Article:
Memorial Service at Place de la République
Over 2000 Parisians gathered last night at the Place de la République for a memorial service in remembrance of George Floyd, the African-American man killed on May 25th by a policeman in Minneapolis, and in support of the #BlackLivesMatter protests taking place across the United States against systematic racism. It was a solemn event, with eight minutes and 46 seconds of silence, the length of time the officer kept his knee on the neck of George Floyd, ultimately killing him as horrified bystanders — pleading for it to stop — captured the horror on film.
Gatherings of more than 10 people are still banned in Paris as part of the Covid-19 measures, but police did not attempt to stop the event or disperse the crowd, and there wasn’t any police presence around the Place de la République. On the platform at the front were several speakers organized by SOS Racisme who shared their experiences of racism in France, and a group of French musicians who led the crowd in singing “We Shall Overcome”. It was a peaceful, respectful event.
Although I’ve been taking the Covid-19 social distancing guidelines seriously from the start, I put on my mask and went anyway to show my support as an American citizen for the Black Lives Matter movement. It’s hard not to feel a personal connection to events happening in Minnesota because it was my last home before moving to France (and therefore where I still vote in US elections), and because there are so many people I still care about in Minneapolis. It really is a wonderful city, so I hope the protests can bring about the much-needed changes in policing there to benefit the entire community.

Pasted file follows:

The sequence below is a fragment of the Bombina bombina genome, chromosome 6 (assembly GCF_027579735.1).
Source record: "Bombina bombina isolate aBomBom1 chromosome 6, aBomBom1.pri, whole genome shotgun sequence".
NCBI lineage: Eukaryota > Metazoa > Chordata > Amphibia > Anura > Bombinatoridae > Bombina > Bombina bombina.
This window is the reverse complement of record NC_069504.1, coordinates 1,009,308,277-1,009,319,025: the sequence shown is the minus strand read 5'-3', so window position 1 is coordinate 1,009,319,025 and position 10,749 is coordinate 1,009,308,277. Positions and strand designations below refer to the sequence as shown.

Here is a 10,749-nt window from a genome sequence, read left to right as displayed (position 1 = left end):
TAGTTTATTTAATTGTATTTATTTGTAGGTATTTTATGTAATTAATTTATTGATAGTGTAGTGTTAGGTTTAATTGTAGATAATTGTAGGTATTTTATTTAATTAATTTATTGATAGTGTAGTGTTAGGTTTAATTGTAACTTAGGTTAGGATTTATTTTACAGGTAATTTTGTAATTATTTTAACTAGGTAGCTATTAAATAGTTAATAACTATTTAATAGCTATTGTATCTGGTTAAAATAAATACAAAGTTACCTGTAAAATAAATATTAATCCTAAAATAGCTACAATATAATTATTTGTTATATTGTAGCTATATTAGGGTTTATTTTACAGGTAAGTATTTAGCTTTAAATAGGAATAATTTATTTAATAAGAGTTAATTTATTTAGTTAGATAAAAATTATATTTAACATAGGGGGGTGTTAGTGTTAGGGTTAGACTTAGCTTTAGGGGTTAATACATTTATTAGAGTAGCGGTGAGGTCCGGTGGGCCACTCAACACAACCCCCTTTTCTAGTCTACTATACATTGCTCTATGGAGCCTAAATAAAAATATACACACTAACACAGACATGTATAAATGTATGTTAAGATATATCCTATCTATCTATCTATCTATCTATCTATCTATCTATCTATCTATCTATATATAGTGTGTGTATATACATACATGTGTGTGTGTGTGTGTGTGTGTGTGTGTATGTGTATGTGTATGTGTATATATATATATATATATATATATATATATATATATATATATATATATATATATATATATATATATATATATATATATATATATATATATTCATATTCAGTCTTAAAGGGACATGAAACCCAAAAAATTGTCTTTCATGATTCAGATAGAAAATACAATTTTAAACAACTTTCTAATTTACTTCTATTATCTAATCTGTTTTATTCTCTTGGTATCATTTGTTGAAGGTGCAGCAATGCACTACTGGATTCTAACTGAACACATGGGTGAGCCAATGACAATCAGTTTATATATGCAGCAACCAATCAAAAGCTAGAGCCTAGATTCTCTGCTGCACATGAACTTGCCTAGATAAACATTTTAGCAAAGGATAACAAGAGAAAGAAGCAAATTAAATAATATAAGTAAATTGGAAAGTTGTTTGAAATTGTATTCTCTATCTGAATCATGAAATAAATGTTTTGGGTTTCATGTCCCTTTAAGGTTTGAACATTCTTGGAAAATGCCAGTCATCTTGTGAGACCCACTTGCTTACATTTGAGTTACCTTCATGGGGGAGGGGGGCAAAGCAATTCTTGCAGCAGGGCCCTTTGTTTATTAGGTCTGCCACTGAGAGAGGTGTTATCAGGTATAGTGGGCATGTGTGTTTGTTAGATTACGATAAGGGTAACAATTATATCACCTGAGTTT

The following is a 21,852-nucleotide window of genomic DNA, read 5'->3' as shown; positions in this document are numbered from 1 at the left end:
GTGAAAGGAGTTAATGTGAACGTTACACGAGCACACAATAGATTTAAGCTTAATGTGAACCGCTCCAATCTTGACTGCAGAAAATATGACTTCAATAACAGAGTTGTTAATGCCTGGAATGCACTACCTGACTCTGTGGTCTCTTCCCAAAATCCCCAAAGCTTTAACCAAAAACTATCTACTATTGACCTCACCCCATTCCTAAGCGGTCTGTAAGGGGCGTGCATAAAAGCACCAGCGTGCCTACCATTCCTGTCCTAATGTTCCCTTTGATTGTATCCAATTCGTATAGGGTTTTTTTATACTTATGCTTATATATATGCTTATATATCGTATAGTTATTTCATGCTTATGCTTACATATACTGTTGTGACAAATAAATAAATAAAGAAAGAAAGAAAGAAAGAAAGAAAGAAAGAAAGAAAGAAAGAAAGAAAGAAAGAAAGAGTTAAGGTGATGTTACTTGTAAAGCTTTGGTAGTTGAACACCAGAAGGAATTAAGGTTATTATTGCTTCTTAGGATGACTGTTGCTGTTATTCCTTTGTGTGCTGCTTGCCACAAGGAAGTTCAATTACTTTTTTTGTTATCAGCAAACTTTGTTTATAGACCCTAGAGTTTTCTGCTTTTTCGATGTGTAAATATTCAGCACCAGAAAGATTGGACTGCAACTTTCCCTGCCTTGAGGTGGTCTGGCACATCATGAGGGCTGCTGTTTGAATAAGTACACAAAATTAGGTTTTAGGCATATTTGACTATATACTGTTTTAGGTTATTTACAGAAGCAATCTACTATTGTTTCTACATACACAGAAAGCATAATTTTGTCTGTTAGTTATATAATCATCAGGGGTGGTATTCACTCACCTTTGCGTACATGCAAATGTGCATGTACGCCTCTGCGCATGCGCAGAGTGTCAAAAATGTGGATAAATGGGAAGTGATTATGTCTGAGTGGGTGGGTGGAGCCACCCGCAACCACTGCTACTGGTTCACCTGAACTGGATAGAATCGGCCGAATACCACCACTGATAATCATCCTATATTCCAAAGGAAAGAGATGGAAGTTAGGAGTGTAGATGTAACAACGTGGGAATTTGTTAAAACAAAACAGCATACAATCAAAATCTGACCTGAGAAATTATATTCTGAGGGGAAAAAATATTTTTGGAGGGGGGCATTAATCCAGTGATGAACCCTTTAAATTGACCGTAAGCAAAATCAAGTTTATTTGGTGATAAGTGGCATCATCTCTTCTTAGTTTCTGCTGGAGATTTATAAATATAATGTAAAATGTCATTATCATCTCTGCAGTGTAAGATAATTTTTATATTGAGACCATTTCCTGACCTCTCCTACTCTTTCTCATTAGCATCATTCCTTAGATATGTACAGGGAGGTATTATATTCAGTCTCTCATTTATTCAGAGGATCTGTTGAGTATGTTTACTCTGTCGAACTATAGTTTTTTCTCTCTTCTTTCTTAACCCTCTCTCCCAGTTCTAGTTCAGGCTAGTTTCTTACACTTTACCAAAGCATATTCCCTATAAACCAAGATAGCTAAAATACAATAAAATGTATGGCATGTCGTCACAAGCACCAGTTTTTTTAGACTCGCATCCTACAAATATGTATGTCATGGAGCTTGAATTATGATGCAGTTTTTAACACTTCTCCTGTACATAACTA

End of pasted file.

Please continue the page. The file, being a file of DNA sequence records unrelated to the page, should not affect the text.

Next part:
Protests in Paris
Like many others around the world, people in France have not only condemned the murder in Minneapolis and so many others like it committed throughout the United States, but are also taking a hard look at how racism affects their own country. There were two unauthorized demonstrations in Paris last week, one on Wednesday specifically in response to the controversial ongoing case of a French man, Adama Traoré, who died during his arrest by Gendarmes in 2016, and another on Saturday in support of the Black Lives Matter movement against police violence both in the US and in France.
The first, which spontaneously gathered 20k protestors in front of the Palais de Justice, was dispersed by police with tear gas once projectiles started flying, and several arrests were made. The second, announced if unsanctioned, gave the police time to set up crowd control barricades for the 5,500 protestors outside the US Embassy and the Champ de Mars, and was allowed to proceed peacefully and without incident.
How to Support the Black Lives Matter Movement in Paris
Almost two thirds of Secrets of Paris readers are visitors in France, but that doesn’t mean you can’t use your tourism euros responsibly by supporting the many wonderful black-owned businesses and services during your stay. Here are just a few (feel free to send suggestions):
Wine & Wine Services
Relocation & Property Services
Dining, Food & Catering
More Articles Highlighting Black-Owned Businesses in Paris
50+ Local Black-Owned businesses to support in Paris (by Maya Dorsey of LaVieLocale.com)
Time to Shine a Light on Black-Owned Businesses in France (by Inspirelle contributor Elizabeth Milovidov) with the Google spreadsheet of businesses here.
Black-Owned Businesses in Paris (by Kasia Dietz of Love in the City of Lights)